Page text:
The one hundred thirty-third TV show: #233 I, Claudius

While a lot of people might seek out something fun and distracting during the pandemic, we've ended up going for a historic drama set in Rome, a fictionalized account of Claudius' fictional memoirs and family history, set up at times as a dark comedy and just as often played as a soap opera. What it is, even more than that, is a show where a lot of great British actor give amazing performances, a stage play filmed and better designed. The centre of that cast is, of course, Claudius, played brilliantly by Derek Jacobi. It's hard to see how Charlton Heston would have played him, as the vulnerability, frailty and low status are such a part of his character while also standing up against the other big performances, just forceful enough to stay in focus and not fade. It's an amazing balancing act that is easy to overlook, but he walks the tightrope incredibly well.

The three other emperors show this most clearly. Augustus, played by Brian Blessed, is of course larger than life, well meaning but foolish, and the moment he shows respect for Claudius rather than ignoring him is one of the sweetest moments in there. George Baker's Tiberius always has anger lurking underneath the surface, a sense of insecurity that he feels he has to hide which puts him on that knife's edge all the time. But some of the most amazing scenes are between Claudius and John Hurt's Caligula, who seems otherworldly. His insanity goes between comedic and intimidating, always making you wonder what's happening, and somehow Derek Jacobi keeps being able to stand up to it where it feels like other actors are lessened in between. Livia, Augustus' wife and main driving force in the first half of the series, is an amazing tour de force, a camp villain that remains believable and sets the standard for schemers in the rest of the series (although I don't think any quite live up to it). Other stand outs are, of course, Patrick Stewart and Patricia Quinn, but there are many others. Sometimes they are overshadowed by some of the earlier performances, but (aside from some child actors) most do well, and it shows the talent in the West End at the time.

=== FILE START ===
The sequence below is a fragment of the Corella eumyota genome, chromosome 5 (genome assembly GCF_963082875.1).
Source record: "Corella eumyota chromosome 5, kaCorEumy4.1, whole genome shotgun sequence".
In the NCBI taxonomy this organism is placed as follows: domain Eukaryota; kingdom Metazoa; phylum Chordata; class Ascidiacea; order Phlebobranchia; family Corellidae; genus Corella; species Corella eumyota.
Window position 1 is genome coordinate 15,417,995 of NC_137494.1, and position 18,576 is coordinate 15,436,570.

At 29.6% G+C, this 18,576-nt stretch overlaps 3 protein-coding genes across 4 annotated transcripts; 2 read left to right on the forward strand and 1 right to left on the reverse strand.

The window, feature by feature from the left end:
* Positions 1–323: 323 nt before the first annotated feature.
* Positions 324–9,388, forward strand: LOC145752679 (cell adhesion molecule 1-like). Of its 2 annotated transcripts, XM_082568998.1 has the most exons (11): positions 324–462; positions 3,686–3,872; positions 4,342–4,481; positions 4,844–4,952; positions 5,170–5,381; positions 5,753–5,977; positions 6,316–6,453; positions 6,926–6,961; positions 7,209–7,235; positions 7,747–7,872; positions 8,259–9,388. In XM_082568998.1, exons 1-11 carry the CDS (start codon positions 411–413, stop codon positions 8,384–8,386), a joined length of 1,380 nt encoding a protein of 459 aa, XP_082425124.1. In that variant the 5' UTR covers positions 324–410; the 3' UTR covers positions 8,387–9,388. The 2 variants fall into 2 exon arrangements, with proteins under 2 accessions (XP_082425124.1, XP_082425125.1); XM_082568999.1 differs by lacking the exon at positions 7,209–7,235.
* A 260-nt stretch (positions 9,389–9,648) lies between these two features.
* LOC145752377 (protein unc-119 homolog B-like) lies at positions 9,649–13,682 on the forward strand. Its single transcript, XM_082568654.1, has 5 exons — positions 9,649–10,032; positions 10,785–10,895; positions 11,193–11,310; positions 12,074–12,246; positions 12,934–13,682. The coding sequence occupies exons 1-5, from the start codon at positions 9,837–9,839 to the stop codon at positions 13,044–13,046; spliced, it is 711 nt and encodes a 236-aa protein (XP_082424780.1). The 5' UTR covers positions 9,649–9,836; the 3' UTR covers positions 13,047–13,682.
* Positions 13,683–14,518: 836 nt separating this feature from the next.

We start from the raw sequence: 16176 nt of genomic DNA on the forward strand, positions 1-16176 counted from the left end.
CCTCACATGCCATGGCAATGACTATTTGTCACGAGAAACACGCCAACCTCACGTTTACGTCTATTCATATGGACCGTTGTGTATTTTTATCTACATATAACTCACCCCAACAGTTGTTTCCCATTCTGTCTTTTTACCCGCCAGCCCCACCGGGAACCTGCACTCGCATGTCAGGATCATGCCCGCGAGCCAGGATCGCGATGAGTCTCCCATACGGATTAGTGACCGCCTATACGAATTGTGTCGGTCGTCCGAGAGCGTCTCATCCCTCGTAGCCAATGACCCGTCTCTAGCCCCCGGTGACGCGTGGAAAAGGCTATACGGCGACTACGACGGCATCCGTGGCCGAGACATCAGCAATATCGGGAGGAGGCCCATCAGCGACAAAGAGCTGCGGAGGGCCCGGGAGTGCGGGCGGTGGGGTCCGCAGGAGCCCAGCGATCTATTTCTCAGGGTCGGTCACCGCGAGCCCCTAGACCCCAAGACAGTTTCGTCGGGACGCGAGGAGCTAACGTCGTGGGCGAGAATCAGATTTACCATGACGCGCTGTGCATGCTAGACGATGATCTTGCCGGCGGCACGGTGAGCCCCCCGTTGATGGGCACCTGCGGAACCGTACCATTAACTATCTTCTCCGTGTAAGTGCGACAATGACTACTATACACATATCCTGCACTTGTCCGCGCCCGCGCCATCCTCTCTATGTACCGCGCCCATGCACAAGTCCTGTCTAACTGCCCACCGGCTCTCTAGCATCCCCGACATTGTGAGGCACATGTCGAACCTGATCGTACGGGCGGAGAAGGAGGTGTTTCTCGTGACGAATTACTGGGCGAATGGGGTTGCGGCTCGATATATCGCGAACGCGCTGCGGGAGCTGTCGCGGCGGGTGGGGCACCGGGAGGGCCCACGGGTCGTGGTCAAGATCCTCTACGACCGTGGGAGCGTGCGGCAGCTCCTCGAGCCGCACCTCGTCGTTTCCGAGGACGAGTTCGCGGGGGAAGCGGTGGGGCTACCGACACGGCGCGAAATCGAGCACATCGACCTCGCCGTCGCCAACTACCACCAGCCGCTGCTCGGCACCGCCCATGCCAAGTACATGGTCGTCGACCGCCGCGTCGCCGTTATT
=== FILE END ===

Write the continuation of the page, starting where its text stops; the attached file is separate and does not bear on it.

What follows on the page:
Add to that how they're working with a great script, hitting the right notes and balancing the serious and humorous sides, and some great directing that makes the best of the limited BBC budgets. Yeah, the sets are often reused, with a lot of happening being told about rather than shown, and the make up has its flaws, but it's not necessary with the performances on display. It's not hard to see why this is still remembered well - all of it still amazing and something that's unlikely we'll see again.